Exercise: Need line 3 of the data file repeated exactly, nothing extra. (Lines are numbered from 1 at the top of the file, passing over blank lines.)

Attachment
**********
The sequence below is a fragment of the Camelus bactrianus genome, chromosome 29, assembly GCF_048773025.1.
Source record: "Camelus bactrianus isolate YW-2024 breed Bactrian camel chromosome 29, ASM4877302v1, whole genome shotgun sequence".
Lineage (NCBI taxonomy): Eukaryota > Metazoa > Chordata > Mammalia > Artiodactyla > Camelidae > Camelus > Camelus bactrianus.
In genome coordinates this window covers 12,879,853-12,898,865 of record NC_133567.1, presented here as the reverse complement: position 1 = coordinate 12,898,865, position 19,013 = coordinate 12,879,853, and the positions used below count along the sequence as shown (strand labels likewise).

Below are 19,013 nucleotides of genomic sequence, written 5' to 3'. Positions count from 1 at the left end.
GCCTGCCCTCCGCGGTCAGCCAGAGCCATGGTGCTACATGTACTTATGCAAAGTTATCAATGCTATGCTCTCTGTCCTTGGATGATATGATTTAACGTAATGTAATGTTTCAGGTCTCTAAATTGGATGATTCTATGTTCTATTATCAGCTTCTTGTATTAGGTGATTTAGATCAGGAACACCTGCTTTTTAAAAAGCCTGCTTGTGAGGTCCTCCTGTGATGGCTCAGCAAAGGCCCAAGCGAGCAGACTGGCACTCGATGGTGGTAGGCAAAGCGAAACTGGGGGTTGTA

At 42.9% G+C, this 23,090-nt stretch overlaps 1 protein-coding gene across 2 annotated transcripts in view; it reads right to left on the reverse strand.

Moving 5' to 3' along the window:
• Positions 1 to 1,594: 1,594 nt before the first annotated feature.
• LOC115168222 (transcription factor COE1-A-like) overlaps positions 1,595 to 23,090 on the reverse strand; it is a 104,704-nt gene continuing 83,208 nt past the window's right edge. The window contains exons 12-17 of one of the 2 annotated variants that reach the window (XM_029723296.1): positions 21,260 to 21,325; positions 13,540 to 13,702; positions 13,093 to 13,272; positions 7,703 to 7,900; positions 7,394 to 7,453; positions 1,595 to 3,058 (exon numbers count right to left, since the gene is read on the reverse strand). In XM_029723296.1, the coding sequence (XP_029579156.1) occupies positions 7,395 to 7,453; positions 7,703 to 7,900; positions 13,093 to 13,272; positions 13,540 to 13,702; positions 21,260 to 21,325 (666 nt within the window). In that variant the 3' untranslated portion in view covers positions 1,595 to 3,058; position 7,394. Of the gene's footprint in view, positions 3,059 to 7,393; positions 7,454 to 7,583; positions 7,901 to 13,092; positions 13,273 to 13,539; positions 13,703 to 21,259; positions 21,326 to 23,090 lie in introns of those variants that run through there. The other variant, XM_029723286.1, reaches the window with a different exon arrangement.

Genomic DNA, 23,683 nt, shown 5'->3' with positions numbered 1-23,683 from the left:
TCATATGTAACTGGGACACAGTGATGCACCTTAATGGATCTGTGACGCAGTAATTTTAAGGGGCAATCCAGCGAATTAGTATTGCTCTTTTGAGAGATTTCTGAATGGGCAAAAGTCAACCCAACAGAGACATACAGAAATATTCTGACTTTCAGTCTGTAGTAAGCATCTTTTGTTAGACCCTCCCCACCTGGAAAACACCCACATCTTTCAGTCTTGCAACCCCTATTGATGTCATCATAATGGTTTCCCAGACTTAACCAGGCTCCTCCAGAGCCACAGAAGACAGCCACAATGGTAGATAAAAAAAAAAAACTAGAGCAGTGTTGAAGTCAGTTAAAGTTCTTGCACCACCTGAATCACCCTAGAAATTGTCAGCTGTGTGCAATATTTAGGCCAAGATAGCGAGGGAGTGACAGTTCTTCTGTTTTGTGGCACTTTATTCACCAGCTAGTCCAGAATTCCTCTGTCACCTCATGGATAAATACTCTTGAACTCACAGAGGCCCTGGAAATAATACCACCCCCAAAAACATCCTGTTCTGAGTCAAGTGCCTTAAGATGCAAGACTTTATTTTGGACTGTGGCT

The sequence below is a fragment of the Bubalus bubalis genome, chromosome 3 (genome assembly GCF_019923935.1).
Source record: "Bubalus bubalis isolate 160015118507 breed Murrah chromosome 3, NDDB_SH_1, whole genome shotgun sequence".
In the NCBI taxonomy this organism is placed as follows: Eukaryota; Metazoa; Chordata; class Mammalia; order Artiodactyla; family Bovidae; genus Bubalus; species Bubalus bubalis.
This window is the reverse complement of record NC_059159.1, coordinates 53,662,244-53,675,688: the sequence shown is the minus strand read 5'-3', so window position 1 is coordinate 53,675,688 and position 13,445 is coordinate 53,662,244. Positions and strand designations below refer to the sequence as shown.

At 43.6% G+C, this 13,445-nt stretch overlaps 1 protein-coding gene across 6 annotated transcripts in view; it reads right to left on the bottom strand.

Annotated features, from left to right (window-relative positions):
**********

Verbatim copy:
Lineage (NCBI taxonomy): Eukaryota > Metazoa > Chordata > Mammalia > Artiodactyla > Camelidae > Camelus > Camelus bactrianus.